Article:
Edouard Martinet

Twelve years ago, a successful French graphic designer called Edouard Martinet had
his Damascene moment. He became severely bugged, by bugs – but not for the first
time. He was 10 when one of his primary school teachers began to teach his pupils
about insects, and in a rather obsessive way.

Having studied at L’Ecole Supérieure des Arts Graphiques in Paris, he lived and
worked as a graphic designer in Paris from 1988 to 1992. Predictably, he found work
in publishing, and in advertising and trademark logo design. But after little more than
a year, he knew he was only marking time. The desire to create sculptures which
linked the precision of graphic design with his instinct for rearranging detritus
became too strong to ignore. “I like giving life to found objects,” he says, “and I don’t
want to make them useful. I only want them to seem alive, but not as if they could
be functional robots. I want the sculptures to give the impression, for example, that
a bird is about to fly, a grasshopper is about to hop. In a word – life!”

We encounter fishes made largely with kitchen spatulas, spoons, and trumpet parts;
a crayfish made with tool-parts; the swift ( in french a martinet !) with dark gleaming
steam punk wing ; a weevil with bike-chain feelers; and a praying mantis of such
complex delicacy that its individual parts defy recognition. Martinet has a “huge
storage” of material, cast-off bits and pieces whose shapes appeal to him. “And I
don’t always know what I am going to do with them. I use any sorts of bits. Bike
parts, utensils, radio parts, car and moped parts, car lights, umbrella ribs, sunglasses.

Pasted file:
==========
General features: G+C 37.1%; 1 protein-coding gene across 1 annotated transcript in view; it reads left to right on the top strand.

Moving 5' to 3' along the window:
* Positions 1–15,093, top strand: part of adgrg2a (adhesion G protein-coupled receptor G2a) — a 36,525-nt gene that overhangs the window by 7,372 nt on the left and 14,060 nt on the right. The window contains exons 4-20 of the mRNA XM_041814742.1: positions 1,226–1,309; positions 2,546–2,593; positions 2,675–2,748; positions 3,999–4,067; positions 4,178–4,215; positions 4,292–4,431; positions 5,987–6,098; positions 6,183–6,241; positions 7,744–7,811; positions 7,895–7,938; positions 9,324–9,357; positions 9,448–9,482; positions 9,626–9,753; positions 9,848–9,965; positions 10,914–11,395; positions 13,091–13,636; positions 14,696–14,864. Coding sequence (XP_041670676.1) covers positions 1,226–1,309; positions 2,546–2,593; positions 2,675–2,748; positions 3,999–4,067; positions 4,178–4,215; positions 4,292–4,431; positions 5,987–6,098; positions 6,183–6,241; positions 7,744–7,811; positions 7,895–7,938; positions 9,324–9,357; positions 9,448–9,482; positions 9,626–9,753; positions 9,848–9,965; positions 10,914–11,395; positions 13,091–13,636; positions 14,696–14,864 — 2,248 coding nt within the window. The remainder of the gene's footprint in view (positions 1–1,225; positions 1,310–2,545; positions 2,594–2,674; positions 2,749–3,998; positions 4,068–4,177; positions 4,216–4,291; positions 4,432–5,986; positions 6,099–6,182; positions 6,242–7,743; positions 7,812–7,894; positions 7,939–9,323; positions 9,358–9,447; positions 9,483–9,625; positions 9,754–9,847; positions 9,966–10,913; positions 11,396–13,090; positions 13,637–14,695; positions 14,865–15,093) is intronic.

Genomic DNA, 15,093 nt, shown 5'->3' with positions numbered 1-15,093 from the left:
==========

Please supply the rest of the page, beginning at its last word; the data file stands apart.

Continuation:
I find them everywhere – boot sales, brocantes, garages, everywhere you can find
used objects.” Almost anything can be of use. The strangest? “Ski-boot fasteners
from the 1950s, which I found in a brocante in the Dordogne. For some pieces, I
have to wait months. I had to wait 15 years to complete the first dragonfly. “
Edouard Martinet works mainly at night and his fabrication process requires
relatively few tools – essentially a drilling machine, grindstone, pliers, screwdrivers –
because he uses parts that will fit together naturally, only ever screwing piece to
piece. And he keeps them in their true found state, which could be almost new, wellworn,
or even rusted. If he has the right parts to fit his vision for a sculpture, its
making will take about a month. “The most difficult thing is to find the right part, the
one that will seem obvious – as if it had been manufactured specially for the

It is, perhaps, something like patience and tact that gives Edouard Martinet’s
sculptures their fundamental value in terms of form: he certainly knows how to take
ostensibly conflicting bits and pieces and sculpt them into something that is
figuratively refined, yet also full of surprising inflections of fact. This, ultimately, is
where the true resonance of his art lies. His sculptures force a re-imagining of the
obvious in which a meticulously finished object glows not only with perfection, but
with character and beauty.